Here at Little Farm, late May and even into June is the high season for dandelions. Beginning mid-month, those familiar bright round yellow flowers start to stand out against the green of the surrounding grass. For a daughter or grand-daughter, of course, the season is magical because she can instantly become a fairy queen with a handmade crown of dandelions.
Yet, for many adults, dandelions are the scourge of the suburban lawn. They are seen as a rapacious weed, threatening to take over the ryegrass and snuff out the Kentucky bluegrass.
When you mow dandelions, they seem to bend over just enough to avoid the cutting – and within a couple of days show their cheerful yellow heads once more. You can dig them up, but you seldom dislodge their long taproot, and so they seem to be constantly resurrecting themselves.
And at the end of the season? When the bright yellow disc-like flowers morph into white puffballs made up of thousands of seeds held in place by who knows what, waiting for a gentle breeze or a child making a wish to set them free and disperse them far and wide. Of course, many, many of them take root in your well-manicured lawn, hiding themselves until next Spring when they will pop up – unwanted - once more. Dandelions are a never-ending battle for the lawn enthusiast.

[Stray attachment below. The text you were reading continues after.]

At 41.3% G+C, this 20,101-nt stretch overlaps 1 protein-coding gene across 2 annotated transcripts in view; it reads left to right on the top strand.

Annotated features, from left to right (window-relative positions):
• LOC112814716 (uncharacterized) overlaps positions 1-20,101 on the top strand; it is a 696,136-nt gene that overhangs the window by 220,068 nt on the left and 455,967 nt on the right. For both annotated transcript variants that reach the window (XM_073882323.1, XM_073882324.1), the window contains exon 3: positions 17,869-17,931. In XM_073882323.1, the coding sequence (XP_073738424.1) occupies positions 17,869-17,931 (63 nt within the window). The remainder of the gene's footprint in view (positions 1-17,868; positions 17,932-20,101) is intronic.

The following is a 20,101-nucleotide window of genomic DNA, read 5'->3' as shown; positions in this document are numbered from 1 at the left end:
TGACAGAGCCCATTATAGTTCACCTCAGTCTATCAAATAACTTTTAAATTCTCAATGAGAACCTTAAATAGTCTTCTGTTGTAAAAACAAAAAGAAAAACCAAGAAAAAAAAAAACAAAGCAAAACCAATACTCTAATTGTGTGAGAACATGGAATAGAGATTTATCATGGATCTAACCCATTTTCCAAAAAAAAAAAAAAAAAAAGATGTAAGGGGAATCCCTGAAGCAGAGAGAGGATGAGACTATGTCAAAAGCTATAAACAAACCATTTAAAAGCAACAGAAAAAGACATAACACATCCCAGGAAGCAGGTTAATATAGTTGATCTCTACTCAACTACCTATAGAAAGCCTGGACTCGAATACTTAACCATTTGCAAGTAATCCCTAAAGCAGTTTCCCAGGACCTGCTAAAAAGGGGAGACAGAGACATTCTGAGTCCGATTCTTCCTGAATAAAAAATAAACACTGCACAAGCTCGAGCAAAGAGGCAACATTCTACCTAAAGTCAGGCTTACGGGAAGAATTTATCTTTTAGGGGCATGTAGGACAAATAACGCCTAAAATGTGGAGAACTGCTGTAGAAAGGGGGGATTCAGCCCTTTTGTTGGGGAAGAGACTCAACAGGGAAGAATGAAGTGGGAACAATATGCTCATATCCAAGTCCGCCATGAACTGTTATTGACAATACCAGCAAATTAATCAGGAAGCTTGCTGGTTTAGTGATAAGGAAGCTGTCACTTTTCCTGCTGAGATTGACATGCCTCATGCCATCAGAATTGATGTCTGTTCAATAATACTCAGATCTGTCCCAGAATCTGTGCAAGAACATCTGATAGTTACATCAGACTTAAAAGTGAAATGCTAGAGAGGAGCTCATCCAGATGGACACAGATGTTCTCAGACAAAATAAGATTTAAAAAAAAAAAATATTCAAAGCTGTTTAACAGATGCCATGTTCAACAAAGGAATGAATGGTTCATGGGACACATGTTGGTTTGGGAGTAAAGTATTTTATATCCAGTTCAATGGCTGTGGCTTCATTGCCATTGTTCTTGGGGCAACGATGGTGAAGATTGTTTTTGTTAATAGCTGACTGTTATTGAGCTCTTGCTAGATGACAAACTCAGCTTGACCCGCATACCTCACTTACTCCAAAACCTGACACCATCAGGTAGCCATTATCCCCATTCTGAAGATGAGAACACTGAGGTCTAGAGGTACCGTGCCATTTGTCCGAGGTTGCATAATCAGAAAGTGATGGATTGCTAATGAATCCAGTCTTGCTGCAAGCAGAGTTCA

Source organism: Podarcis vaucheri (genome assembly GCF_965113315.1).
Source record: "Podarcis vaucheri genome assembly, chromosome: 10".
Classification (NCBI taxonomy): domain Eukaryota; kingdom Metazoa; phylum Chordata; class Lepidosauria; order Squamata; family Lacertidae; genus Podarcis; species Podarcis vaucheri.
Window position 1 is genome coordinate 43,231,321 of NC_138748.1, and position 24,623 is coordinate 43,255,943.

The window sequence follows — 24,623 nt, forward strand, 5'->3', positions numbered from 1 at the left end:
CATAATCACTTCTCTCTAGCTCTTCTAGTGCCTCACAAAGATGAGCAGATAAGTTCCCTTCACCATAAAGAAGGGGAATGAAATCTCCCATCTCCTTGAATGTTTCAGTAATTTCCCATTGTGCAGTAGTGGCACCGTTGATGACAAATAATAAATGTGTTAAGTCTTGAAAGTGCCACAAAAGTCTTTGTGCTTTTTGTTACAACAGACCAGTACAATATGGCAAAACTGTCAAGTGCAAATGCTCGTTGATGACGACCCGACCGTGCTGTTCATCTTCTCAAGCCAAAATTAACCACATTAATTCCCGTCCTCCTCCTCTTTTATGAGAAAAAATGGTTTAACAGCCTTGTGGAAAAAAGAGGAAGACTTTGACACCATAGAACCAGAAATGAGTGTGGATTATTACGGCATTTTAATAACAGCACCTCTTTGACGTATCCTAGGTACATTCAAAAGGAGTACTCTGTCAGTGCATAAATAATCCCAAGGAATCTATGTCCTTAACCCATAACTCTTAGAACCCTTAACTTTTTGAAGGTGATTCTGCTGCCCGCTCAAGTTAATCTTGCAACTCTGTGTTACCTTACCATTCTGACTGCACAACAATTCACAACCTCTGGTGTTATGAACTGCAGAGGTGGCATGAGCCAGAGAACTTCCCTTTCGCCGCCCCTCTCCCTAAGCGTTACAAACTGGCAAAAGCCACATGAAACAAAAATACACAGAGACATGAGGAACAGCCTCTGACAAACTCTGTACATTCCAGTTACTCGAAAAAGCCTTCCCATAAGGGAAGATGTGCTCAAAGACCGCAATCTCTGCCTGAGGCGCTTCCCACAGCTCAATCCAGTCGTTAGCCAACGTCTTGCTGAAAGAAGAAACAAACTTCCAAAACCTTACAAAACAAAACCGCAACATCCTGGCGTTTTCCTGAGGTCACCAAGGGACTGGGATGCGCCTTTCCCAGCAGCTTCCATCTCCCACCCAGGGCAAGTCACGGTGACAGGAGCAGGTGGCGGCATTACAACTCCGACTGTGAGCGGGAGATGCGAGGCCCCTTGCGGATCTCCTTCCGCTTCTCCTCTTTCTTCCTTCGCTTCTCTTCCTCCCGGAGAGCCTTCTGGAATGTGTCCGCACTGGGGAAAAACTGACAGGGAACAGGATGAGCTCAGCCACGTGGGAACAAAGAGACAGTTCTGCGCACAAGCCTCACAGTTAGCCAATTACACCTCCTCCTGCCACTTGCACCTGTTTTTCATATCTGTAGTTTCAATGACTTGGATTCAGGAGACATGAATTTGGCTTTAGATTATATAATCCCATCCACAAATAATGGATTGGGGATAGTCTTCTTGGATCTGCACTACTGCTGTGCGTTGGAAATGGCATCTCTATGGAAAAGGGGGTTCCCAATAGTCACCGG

However, for a beekeeper, like myself, dandelions are the long awaited first nectar flow for my honey bees. They are the first source of natural sustenance for these important pollinators.
The blossoming of dandelions means that my two hives have made it through another Maine winter. The bees are ready to get to work, cleaning out and building up their hives and producing honey.
Just the other day, I was at my hives watching the foraging bees return time and again with balls of yellow and orange-tinged pollen, primarily from dandelions, clinging like little saddlebags to their legs. These “pollen pellets” contain not only pollen but also nectar and can account for 30% of a bee’s weight. Long hairs on the bee’s legs help keep these seemingly precarious packets of pollen in place.
I rejoice when the dandelions bloom and always hope to put off mowing our lawn until the season is over, knowing that they will be helping my bees make honey that I can enjoy throughout the year.
By the way, this is exactly the reason for the "No Mow May" movement - to give our pollinators that first critical Spring boost of natural nectar and pollen, and so aid in restoring these vital insects nation-wide.
So – Three cheers for the dandelions! Hip, hip hooray!